China Buys More GM Cars Than US; Best States for 2014 Job Growth

Sunday, 12 Jan 2014 01:44 PM

By Special From Newsmax's Most Informed Sources

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Headlines (Scroll down for complete stories):
1. U.S. Fertility Rate Hits All-Time Low
2. North Dakota, Arizona Best for Job Growth in '14
3. Christian Pastor Freed in Iran After Christmas Arrest
4. Israel Naming Anti-Missile Facility for Sen. Inouye
5. U.S. Ranks Low for Traffic Congestion
6. China Buying More GM Cars Than America
 

1. U.S. Fertility Rate Hits All-Time Low

The fertility rate in the United States fell to a record low for the second year in a row in 2012, new figures from the Centers for Disease Control and Prevention reveal.

And for the fifth consecutive year, more than 40 percent of babies born in the country were born to unwed mothers.

The fertility rate is the number of births per 1,000 women aged 15 to 44. According to the CDC's report "Births: Final Data for 2012," the rate was 63, breaking the record low of 63.2 set the previous year.

The rate in 2007 was 69.3. It fell to 68.1 in 2008, then to 66.2 in 2009. It continued to fall in 2010, reaching 64.1.

Rates declined 1 percent for non-Hispanic white and Hispanic women, and were essentially unchanged for non-Hispanic black women from 2011 to 2012.

The U.S. fertility rate has declined 46.6 percent since 1960, when the rate was 118.

The CDC also disclosed that the fertility rate for teens aged 15 to 19 dropped to 29.4 in 2012, down 6 percent from the previous year and the lowest rate ever reported.

The mean age of a mother at first birth rose to 25.8 in 2012, up from 25.6 in 2011.

Of the 3,952,841 births registered in the United States in 2012, 40.7 percent were to unmarried women. The percentage first reached 40 percent in 2008, and has remained over 40 percent every year since then.

The percentage of babies born to unwed mothers has more than doubled since 1980, when only 18.4 percent of babies were born to unmarried women.

While the U.S. fertility rate has been steadily declining, America's birth rate — the number of births during a year per 1,000 persons — is actually higher than that of 74 other nations and territories.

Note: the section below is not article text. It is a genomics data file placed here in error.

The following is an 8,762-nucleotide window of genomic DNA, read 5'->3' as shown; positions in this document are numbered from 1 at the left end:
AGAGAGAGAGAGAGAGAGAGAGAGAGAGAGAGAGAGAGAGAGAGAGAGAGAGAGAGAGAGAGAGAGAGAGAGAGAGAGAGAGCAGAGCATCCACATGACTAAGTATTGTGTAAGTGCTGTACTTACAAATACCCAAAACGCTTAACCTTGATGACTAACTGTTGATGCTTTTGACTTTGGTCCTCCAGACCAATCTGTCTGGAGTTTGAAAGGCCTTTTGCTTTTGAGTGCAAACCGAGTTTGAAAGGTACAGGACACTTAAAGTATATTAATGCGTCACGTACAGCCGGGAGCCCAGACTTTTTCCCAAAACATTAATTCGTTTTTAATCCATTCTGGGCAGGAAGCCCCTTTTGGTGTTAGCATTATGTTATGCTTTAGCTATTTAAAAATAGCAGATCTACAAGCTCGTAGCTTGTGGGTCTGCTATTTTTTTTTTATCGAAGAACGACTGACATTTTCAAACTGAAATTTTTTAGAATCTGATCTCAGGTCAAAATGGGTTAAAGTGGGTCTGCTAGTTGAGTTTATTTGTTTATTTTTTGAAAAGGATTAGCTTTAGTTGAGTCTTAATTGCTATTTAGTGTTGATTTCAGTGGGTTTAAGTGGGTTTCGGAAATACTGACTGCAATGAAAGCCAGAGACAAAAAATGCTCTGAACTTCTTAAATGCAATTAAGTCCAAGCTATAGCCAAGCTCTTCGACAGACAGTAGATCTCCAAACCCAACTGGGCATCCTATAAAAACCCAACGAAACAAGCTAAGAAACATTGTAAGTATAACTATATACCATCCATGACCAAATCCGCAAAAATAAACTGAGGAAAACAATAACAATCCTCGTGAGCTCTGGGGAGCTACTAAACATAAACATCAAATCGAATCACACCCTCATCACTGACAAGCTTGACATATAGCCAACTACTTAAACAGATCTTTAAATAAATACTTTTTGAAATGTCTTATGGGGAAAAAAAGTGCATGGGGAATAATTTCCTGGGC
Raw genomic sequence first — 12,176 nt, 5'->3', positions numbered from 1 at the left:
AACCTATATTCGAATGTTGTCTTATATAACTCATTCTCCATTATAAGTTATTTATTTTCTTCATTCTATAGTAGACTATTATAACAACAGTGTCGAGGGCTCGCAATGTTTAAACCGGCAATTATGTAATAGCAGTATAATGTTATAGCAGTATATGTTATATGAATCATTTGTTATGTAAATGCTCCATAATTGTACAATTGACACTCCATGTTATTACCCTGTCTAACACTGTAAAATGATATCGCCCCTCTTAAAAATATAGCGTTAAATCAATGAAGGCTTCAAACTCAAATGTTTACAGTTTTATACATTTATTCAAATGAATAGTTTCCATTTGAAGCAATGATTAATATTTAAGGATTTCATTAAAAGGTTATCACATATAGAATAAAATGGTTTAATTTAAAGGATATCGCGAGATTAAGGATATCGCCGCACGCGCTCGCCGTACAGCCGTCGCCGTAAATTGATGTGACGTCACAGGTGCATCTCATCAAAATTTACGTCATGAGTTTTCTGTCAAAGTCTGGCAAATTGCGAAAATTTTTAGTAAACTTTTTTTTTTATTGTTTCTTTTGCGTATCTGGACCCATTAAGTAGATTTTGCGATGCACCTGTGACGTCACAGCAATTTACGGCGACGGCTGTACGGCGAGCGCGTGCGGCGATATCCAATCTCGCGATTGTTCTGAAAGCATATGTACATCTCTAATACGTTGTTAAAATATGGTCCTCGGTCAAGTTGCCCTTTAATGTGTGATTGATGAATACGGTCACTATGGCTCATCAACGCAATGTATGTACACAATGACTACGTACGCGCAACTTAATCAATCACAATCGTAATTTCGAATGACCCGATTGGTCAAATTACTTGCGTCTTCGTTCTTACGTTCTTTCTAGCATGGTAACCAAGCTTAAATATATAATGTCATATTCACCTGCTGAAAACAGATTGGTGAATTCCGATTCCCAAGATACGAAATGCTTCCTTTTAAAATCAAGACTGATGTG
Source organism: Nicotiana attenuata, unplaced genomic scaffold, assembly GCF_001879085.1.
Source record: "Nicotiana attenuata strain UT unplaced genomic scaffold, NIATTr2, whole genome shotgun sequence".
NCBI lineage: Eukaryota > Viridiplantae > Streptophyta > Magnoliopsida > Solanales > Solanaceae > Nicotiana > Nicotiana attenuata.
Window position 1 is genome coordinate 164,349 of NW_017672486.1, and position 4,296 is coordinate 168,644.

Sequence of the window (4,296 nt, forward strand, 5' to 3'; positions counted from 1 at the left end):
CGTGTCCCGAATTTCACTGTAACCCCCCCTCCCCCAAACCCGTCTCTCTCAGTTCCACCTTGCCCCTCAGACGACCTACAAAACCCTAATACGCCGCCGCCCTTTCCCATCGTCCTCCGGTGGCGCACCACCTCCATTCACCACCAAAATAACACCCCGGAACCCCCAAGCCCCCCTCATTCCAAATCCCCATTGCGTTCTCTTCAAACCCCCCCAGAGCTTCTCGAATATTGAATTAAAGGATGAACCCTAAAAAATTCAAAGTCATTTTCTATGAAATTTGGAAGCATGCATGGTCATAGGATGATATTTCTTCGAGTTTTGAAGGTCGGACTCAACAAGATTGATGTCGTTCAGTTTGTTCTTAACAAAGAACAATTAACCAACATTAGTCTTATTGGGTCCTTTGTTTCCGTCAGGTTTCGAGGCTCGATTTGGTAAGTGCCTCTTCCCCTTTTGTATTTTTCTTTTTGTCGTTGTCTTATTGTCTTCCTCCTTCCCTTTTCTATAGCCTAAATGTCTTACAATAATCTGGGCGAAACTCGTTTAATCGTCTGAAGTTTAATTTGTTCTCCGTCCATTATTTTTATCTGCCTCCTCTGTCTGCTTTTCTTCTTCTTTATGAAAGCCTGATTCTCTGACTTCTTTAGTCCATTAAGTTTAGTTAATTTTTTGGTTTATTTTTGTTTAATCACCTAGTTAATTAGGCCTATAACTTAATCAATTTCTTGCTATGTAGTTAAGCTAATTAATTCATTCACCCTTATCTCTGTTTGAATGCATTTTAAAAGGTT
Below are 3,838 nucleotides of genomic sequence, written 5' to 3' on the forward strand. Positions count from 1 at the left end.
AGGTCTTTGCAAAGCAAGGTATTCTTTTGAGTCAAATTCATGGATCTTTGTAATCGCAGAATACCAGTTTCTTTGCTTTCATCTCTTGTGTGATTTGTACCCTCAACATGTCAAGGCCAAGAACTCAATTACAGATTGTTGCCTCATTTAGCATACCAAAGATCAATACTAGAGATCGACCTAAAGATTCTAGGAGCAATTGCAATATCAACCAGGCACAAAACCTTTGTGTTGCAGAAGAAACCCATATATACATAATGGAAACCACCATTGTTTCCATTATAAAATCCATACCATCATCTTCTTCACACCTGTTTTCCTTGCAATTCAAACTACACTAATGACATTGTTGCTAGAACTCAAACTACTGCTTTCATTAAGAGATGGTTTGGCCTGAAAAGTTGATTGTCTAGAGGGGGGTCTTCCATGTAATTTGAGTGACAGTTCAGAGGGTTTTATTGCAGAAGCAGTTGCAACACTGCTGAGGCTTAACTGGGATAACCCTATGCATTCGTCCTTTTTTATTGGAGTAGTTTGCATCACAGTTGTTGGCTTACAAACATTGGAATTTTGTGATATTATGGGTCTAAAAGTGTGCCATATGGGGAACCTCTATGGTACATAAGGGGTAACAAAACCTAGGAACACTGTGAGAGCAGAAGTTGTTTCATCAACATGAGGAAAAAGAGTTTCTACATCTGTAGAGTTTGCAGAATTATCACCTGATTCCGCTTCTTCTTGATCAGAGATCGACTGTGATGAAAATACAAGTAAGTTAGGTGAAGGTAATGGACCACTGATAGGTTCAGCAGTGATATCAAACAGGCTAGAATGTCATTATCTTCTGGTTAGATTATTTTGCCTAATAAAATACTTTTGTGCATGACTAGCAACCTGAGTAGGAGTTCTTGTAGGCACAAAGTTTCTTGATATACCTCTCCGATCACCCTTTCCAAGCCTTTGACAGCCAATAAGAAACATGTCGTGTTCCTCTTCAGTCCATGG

The U.S. rate was around 13, according to the CIA World Factbook's figures for a recent year. The lowest rate was in Monaco, 6.85, and the highest in Niger, 50.06.

Editor's Note:



2. North Dakota, Arizona Best for Job Growth in '14

The United States is projected to create 2.6 million new jobs this year, up from 2.2 million last year, due largely to the strength of the healthcare, energy, and high-tech sectors, Stateline reports.

At the end of 2013, the nation had regained about 85 percent of the 9 million jobs lost during the recession, creating around 200,000 new jobs a month.

The national unemployment rate was at its lowest in five years, 7 percent, down from the 10 percent peak in October 2009, according to Stateline, a publication from the Pew Charitable Trusts.

The strongest job growth will be in North Dakota, thanks to the ongoing boom in oil and natural gas production. The state's growth rate is expected to be 3.57 percent.

Arizona will be second in job growth at 3.08 percent due in part to a boost from the high-tech sector. Apple and Intel are both opening new job-creating facilities in the state.

Texas will be next at 2.75 percent, followed by Colorado at 2.6 percent. Florida will see a surge of 2.34 percent.

Rounding out the top 10 are Georgia, South Carolina, Oregon, Idaho, and Utah.

The slowest job growth will be in Illinois — an increase of just 0.98 percent — followed by Maine (1.02 percent), Vermont (1.11 percent), and New York (1.12 percent). Other slower-growth states are Alaska, Massachusetts, Tennessee, New Hampshire, and New Mexico.

In raw numbers, Texas will generate the most new jobs, an estimated 308,000 in 2014, followed by California with 264,000 new jobs. Florida will add 176,000 jobs, many of those in construction and tourism, and Arizona will generate 77,000 jobs.

Mark Zandi, chief economist at Moody's Analytics, predicts that the American economy will reach full employment, estimated as a 5.75 percent jobless rate, within three years.